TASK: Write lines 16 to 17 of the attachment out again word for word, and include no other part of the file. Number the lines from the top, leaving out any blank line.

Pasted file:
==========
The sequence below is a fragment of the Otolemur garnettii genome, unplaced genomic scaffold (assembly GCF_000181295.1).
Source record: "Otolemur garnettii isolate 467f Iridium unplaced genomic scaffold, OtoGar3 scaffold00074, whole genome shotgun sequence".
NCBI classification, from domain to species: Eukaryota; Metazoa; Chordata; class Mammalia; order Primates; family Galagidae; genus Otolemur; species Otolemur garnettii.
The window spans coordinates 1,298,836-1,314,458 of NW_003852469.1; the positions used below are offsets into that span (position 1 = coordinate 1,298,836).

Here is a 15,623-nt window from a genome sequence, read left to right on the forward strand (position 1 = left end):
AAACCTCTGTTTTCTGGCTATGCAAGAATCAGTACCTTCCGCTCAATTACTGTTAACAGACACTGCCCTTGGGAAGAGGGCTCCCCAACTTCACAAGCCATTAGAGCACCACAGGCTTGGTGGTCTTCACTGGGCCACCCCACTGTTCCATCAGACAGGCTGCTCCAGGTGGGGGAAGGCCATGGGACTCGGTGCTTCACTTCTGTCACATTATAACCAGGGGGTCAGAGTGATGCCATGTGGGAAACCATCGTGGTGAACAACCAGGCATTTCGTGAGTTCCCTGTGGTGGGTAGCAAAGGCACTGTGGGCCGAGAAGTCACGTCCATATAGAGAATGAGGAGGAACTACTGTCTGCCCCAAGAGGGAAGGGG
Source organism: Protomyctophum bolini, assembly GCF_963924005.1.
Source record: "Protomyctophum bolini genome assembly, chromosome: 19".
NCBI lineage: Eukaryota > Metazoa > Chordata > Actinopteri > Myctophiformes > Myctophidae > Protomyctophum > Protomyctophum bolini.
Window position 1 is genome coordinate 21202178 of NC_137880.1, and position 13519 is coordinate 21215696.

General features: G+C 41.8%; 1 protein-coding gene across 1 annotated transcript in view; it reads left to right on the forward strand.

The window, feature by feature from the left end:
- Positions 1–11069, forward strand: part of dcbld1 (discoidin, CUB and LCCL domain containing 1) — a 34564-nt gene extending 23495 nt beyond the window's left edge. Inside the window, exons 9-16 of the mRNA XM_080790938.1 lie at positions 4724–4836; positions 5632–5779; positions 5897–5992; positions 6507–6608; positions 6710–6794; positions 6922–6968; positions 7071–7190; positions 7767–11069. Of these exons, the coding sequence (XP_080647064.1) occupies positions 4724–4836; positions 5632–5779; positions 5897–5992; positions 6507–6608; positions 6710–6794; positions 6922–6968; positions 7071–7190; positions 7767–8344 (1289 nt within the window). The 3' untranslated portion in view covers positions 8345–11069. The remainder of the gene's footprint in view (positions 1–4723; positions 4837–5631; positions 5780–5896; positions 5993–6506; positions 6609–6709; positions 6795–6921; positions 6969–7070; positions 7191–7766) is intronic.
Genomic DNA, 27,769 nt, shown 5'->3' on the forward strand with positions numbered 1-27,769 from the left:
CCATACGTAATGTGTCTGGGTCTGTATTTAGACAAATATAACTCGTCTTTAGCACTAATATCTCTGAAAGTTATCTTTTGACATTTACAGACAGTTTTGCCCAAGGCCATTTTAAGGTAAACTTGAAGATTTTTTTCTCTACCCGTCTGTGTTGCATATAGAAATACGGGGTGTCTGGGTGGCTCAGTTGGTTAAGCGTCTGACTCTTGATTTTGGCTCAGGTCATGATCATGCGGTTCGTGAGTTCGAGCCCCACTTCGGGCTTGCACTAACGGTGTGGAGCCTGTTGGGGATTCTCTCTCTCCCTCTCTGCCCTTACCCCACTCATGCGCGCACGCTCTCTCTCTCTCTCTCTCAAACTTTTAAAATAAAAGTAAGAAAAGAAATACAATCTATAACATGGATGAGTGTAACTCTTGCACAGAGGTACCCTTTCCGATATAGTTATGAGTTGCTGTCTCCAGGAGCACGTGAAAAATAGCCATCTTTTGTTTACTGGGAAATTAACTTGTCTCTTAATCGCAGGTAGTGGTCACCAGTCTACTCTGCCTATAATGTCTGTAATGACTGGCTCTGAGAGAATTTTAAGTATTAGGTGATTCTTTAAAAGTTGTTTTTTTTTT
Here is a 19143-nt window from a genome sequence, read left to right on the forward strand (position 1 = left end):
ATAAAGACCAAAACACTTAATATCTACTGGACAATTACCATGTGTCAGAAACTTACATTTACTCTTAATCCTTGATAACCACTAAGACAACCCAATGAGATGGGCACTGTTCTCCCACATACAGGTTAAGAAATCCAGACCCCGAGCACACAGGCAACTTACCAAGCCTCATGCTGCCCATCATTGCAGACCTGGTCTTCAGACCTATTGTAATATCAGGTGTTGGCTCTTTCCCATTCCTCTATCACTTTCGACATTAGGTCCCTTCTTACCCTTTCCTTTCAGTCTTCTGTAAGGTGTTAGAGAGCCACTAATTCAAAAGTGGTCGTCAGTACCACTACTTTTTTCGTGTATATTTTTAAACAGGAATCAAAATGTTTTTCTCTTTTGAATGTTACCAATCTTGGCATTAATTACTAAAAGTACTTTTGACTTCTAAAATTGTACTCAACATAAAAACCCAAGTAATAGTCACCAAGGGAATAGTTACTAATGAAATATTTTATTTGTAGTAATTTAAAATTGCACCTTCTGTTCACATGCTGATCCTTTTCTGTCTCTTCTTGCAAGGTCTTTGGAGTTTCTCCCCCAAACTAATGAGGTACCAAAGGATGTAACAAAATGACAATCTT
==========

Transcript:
Here is a 19143-nt window from a genome sequence, read left to right on the forward strand (position 1 = left end):
ATAAAGACCAAAACACTTAATATCTACTGGACAATTACCATGTGTCAGAAACTTACATTTACTCTTAATCCTTGATAACCACTAAGACAACCCAATGAGATGGGCACTGTTCTCCCACATACAGGTTAAGAAATCCAGACCCCGAGCACACAGGCAACTTACCAAGCCTCATGCTGCCCATCATTGCAGACCTGGTCTTCAGACCTATTGTAATATCAGGTGTTGGCTCTTTCCCATTCCTCTATCACTTTCGACATTAGGTCCCTTCTTACCCTTTCCTTTCAGTCTTCTGTAAGGTGTTAGAGAGCCACTAATTCAAAAGTGGTCGTCAGTACCACTACTTTTTTCGTGTATATTTTTAAACAGGAATCAAAATGTTTTTCTCTTTTGAATGTTACCAATCTTGGCATTAATTACTAAAAGTACTTTTGACTTCTAAAATTGTACTCAACATAAAAACCCAAGTAATAGTCACCAAGGGAATAGTTACTAATGAAATATTTTATTTGTAGTAATTTAAAATTGCACCTTCTGTTCACATGCTGATCCTTTTCTGTCTCTTCTTGCAAGGTCTTTGGAGTTTCTCCCCCAAACTAATGAGGTACCAAAGGATGTAACAAAATGACAATCTT